Stream “Trapped In The American Dream”:
Dave Douglas, Engage (Greenleaf Music)
Last year, trumpeter Dave Douglas recorded Uplift, a collection of music that was sold at first only to subscribers, via Bandcamp. Eventually, though, it became a proper album made available to the broader public. This year, he’s done it again, with a new band. Engage features Anna Webber on alto and bass flutes and tenor sax; Jeff Parker on guitar; Tomeka Reid on cello; Nick Dunston on bass; and Kate Gentile on drums. The album opener, “Showing Up,” sets the tone for the whole disc. The melody, built around a major triad (or so the liner notes say — I can’t read music) has a slow forward marching quality, beginning with Douglas’s trumpet over cello, bass, and drums, the guitar gradually joining in, with the flute entering last. Douglas and Webber seem to be singing together, in an almost holding-hands-and-swaying sort of way; he’s long had an interest in folk melodies and traditional songs, and that shows up here. Parker’s guitar solo takes the music in an unexpected direction, though, adding elements of uncertainty and zigzagging like he can hear Gentile’s rock-steady beat behind him, but he doesn’t feel particularly obligated to stick with her.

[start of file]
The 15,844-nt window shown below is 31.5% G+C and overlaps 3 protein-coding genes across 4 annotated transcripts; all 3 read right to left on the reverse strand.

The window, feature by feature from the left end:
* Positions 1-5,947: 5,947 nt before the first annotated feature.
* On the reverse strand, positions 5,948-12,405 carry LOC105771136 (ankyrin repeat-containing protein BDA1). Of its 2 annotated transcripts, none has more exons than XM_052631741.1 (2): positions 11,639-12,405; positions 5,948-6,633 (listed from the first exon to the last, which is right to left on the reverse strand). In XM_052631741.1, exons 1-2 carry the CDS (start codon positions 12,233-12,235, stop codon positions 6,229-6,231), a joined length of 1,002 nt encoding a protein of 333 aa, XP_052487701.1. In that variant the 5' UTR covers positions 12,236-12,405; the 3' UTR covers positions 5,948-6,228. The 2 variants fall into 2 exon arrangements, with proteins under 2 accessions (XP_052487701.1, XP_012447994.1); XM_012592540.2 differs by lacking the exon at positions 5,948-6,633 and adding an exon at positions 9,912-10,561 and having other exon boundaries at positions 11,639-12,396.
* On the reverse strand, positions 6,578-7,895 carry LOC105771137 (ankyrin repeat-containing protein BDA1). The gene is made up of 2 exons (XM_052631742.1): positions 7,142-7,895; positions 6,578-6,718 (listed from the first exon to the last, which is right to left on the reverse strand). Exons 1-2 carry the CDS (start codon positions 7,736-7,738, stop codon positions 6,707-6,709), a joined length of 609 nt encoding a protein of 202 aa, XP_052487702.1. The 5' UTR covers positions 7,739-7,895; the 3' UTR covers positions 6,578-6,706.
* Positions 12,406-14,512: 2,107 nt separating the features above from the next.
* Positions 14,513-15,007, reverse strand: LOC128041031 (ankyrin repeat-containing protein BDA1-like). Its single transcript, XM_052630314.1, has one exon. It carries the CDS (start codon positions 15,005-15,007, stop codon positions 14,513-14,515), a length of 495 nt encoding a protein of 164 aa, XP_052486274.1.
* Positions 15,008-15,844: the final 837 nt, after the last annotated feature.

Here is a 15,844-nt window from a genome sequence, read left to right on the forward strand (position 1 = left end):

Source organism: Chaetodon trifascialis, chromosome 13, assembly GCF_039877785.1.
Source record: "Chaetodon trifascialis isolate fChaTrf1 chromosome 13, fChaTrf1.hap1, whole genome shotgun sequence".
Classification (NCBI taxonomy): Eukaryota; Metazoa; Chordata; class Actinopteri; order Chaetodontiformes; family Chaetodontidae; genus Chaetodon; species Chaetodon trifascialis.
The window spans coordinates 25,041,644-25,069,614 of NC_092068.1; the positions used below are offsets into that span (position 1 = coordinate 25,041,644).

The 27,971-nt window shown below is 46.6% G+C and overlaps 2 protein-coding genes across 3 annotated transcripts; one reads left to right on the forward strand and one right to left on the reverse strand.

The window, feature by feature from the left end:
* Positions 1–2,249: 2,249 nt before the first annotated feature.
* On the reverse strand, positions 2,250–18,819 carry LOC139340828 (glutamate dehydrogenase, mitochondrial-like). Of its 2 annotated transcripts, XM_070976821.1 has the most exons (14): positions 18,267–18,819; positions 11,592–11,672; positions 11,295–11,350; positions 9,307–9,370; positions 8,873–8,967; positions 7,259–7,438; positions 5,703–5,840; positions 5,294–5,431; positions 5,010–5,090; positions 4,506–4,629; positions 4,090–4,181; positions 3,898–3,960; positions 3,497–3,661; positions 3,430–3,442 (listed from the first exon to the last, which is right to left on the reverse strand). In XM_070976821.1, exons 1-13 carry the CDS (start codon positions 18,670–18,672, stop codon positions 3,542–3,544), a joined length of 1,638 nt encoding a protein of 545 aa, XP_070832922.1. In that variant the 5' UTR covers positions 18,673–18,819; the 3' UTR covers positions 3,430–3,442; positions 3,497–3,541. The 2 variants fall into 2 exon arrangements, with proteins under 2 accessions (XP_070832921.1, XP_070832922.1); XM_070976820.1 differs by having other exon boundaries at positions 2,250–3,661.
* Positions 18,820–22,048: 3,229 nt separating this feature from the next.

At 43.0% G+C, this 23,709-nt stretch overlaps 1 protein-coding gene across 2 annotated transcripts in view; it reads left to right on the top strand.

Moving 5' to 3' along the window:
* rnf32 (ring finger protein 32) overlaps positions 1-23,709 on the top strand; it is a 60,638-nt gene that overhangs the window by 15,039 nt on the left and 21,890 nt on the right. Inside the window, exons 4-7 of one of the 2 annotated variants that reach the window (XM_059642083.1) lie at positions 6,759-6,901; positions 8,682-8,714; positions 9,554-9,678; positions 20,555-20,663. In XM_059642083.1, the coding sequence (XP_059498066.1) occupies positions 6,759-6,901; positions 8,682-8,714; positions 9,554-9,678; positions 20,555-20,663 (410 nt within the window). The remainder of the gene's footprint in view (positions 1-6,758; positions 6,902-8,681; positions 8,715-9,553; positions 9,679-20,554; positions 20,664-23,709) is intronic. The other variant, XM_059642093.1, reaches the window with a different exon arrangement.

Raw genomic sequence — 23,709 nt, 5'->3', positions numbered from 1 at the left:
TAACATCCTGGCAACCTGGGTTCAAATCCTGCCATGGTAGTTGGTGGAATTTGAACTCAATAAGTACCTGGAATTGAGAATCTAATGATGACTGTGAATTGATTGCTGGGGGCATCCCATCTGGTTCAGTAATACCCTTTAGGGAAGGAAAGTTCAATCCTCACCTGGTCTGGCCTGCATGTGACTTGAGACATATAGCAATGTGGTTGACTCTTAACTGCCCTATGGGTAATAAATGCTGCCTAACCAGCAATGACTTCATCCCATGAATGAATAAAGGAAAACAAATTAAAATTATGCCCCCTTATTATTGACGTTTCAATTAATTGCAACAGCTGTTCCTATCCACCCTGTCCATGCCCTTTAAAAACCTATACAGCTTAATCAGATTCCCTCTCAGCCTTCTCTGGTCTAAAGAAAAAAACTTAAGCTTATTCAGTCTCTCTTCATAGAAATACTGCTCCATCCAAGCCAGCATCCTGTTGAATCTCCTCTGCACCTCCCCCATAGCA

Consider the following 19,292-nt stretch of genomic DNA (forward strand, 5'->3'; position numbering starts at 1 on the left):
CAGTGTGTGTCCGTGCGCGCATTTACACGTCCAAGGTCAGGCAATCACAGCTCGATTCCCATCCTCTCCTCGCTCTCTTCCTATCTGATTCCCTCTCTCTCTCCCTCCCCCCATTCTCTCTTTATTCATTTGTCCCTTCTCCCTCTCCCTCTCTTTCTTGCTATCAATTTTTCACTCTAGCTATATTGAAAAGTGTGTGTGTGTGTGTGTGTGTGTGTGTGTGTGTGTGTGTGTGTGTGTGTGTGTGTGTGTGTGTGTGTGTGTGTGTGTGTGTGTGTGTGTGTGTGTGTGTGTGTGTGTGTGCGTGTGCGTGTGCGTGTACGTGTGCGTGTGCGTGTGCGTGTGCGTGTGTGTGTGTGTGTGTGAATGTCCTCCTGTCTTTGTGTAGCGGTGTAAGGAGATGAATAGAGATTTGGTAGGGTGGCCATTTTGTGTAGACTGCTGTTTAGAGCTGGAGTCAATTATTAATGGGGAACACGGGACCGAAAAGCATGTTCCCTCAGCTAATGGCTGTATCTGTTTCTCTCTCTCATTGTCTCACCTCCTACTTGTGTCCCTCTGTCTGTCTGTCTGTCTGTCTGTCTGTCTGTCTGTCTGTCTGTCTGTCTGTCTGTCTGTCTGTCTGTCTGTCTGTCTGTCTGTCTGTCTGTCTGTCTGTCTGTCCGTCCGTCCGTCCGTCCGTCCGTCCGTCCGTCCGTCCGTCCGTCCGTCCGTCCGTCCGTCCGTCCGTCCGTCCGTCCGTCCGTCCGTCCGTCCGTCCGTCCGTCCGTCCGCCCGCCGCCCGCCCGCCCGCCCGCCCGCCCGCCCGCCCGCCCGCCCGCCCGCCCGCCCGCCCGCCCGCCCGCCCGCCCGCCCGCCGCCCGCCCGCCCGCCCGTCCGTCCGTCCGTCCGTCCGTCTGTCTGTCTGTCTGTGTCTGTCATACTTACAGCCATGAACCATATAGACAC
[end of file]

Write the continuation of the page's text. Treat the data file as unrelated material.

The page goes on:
Stream “Showing Up”:
The Bad Plus, Activate Infinity (Edition)
The second album by the new version of the Bad Plus, with Orrin Evans in the piano chair, crept out into the world at the end of October. Like its predecessor, Never Stop II, it contains all original material: four pieces by bassist Reid Anderson and two each by Evans and drummer Dave King. The pianist wrote “The Red Door,” and it’s an uptempo piece that begins with a single low, heavy chord followed by a dancing, almost Thelonious Monk-ish melody. When Anderson and King lock in, though, they’re playing a light, flickering rhythm that swings but also seems to bounce. The piece’s middle section takes a sharp left turn into almost free playing, though, with Evans’ piano suddenly diverging from the core melody entirely, like he’s passed through the titular door into a dark room and is wandering around bumping into things, as King’s drumming takes on a scurrying, almost Rashied Ali-esque aspect. Eventually, of course, things come back into line, with Evans returning to the melody while King is still soloing. It takes a few seconds for him to re-establish the groove, but when he does, it’s even more energetic than before.
Stream “The Red Door”:
Junius Paul, Ism (International Anthem)